The Islamic State has reportedly moved its propaganda machine to the darknet just one day after the Paris attacks, CSO reports. Al Hayat Media Center, the Islamic State’s media arm, posted a video celebrating the attacks on its new website, which hosts a collection of videos and statements in various language claiming responsibility for the attack.
French president François Hollande reaffirmed the French commitment to accepting 30,000 refugees from Syria and Iraq. Despite Hollande’s pledge, the attacks in Paris have still galvanized anti-refugee sentiments across the West. The New York Times writes that “as Europeans were reminded of the fragility of their security, the hundreds of thousands of people who arrived on the Continent recently have also confronted a changed world.” In many countries, the welcome extended to asylum seekers is “wearing thin.”
The New York Times reports that House Republicans passed a bill which would add “stringent — and difficult to implement — new screening procedures on refugees from Syria seeking resettlement.” The legislation “would require that the director of the Federal Bureau of Investigation, the secretary of the Department of Homeland Security and the director of national intelligence confirm that each applicant from Syria and Iraq poses no threat.” The Senate is set to decide on the bill after the Thanksgiving recess. The White House maintains that such legislation will only serve to “create significant delays and obstacles in the fulfillment of a vital program that satisfies both humanitarian and national security objectives.”
Bipartisan leaders of the Senate Intelligence Committee suggested that tourists, who are minimally screened, present more of a threat than refugees. The Washington Post reports that Senators Jeff Flake (R-AZ) and Dianne Feinstein (D-CA) “will introduce legislation Thursday tightening the visa waiver program to make it more difficult for potential radicals to enter the United States.” The bill will end visa waivers for anyone who has traveled to Syria or Iraq in the past five years. The new legislation is an attempt to prevent entry by possible extremists with European nationalities, who on account of their European passports, would traditionally qualify for the visa waiver program.
In Germany, Interior Minister Thomas de Maizière, who disagrees with Chancellor Angela Merkel’s staunch support for accepting refugees, has warned against making connections between refugee inflows and terrorism. Buzzfeed News writes that Maizière’s posture “has emerged as the political consensus in Germany in the days after the attacks, and one that has at least nominally unified Germany’s leaders at a time when the rest of the world seems to be growing only more acrimonious.”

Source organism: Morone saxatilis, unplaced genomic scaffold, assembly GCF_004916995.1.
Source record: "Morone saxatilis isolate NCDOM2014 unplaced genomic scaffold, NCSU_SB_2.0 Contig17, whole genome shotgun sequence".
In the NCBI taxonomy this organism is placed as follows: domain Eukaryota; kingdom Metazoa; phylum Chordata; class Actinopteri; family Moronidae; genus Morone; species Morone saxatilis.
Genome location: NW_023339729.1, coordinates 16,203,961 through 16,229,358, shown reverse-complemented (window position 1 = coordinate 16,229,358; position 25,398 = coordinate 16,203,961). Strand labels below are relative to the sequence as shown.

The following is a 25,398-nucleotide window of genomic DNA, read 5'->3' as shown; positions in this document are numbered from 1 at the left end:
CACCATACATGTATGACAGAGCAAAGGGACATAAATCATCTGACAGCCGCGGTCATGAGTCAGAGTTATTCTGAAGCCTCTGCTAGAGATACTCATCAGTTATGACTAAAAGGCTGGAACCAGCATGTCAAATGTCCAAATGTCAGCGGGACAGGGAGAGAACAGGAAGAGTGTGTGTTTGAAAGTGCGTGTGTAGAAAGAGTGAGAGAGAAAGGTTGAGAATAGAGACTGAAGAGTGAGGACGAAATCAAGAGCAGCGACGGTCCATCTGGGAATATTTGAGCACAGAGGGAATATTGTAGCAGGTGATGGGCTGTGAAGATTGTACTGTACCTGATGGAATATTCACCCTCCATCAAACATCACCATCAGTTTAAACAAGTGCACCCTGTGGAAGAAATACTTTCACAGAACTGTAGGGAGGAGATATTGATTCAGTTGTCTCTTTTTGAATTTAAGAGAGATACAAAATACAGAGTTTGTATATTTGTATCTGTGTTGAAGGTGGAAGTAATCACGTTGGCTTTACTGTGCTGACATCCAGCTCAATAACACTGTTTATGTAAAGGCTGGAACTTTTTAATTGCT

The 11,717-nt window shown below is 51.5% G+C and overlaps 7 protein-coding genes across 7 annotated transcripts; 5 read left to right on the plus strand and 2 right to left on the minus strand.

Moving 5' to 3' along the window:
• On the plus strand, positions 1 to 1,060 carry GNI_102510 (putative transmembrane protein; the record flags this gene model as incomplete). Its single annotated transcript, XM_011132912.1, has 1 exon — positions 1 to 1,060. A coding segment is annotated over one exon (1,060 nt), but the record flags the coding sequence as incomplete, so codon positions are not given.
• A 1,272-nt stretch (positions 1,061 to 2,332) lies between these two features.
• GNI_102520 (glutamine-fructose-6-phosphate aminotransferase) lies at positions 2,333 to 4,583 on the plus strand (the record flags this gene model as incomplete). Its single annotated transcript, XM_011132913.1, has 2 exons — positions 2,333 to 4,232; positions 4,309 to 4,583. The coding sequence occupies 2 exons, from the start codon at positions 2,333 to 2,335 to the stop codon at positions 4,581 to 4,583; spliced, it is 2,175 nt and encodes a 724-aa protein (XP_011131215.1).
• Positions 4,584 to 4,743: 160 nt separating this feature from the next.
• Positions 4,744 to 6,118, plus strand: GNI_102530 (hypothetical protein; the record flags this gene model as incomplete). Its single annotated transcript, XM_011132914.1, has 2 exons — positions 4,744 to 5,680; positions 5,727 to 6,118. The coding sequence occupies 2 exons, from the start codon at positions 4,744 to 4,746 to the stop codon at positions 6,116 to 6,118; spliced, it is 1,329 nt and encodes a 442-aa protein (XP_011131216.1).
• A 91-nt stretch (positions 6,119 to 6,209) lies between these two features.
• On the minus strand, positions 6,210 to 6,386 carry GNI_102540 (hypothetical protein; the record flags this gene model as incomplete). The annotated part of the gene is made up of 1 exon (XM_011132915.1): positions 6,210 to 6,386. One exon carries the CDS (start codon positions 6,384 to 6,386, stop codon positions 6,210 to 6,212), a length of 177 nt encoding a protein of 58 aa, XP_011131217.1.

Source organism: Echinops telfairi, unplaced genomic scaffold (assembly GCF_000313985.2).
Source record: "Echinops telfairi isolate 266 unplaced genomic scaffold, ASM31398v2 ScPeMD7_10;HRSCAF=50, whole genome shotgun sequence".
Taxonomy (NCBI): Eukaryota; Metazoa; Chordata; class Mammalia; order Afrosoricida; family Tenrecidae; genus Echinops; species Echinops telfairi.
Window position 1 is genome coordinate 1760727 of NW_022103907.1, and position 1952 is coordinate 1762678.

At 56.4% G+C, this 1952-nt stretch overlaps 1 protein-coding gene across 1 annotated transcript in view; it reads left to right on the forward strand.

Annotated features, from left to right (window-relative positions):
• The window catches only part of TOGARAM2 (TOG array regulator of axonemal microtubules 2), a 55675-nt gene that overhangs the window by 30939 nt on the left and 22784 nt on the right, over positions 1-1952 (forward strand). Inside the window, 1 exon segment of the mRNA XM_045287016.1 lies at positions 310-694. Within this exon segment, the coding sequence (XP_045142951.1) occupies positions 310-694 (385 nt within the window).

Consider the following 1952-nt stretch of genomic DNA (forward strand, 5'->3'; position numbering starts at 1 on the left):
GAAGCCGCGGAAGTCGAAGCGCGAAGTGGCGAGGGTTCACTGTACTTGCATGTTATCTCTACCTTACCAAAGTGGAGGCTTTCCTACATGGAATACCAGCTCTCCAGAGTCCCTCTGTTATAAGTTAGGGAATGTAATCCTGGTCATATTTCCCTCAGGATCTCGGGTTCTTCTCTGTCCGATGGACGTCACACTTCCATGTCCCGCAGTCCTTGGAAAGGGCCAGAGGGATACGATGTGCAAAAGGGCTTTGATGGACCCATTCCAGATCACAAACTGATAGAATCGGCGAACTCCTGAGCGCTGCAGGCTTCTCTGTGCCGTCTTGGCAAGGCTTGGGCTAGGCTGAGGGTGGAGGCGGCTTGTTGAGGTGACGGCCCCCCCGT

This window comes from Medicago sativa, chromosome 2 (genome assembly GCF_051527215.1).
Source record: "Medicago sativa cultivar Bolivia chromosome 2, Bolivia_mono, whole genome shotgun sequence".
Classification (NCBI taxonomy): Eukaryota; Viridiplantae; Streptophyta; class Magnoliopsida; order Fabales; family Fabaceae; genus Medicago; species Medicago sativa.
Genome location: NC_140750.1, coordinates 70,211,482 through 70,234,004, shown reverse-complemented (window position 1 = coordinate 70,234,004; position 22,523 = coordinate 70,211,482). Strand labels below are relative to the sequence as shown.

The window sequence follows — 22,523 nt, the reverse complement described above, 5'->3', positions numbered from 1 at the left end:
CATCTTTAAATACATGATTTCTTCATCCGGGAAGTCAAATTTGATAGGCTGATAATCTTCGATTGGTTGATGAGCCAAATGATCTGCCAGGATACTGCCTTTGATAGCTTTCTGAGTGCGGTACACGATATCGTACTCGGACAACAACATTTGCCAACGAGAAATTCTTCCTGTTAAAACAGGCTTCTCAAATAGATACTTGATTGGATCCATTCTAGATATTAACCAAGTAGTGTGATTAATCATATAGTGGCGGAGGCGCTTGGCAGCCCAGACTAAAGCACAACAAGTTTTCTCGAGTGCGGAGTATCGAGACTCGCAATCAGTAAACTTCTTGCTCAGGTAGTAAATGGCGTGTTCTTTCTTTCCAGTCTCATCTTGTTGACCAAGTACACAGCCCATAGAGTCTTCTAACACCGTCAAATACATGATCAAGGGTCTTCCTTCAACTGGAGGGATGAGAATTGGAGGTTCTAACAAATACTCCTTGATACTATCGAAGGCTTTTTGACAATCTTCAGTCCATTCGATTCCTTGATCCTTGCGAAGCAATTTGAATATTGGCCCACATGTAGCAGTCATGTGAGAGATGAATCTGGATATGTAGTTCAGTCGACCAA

Meanwhile, the New York Times reports that “Turkish border police detained eight Moroccans in Istanbul this week after becoming suspicious that they were Islamic radicals who planned to infiltrate Europe by joining the migrant stream.” Turkey has detained more than 1,000 suspected ISIS extremists in the last year, but sources suggest that the eight Moroccans detained are the first who sought to use the well-worn refugee trail to infiltrate Europe.
A ISIS video released yesterday threatens New York City. Mayor Bill de Blasio brushed off the threat and declared that “the people of New York City will not be intimidated.” De Blasio said that “there is no credible and specific threat to the city” and that the New York Police Department (NYPD) will continue to work with the FBI to determine and disrupt any developing threats. NYPD presence has been increased across the city.
Meanwhile, the New York Times reports that U.S. investigators are struggling to track people with suspected ties to ISIS. Few American suspects have travelled to Syria, which complicates U.S. investigations, since merely purchasing a weapon or expressing support for ISIS are not illegal. Officials suggest that the lack of formal training or support from jihadi cells makes “thwarting an Islamic State-inspired attack in the United States less like stopping a traditional terrorist plot and more like trying to prevent a school shooting.”
Swedish officials raised the terror threat assessment to an all-time high after security services reported that "they had concrete information about a possible attack on Sweden." Police have identified and are searching for a suspect.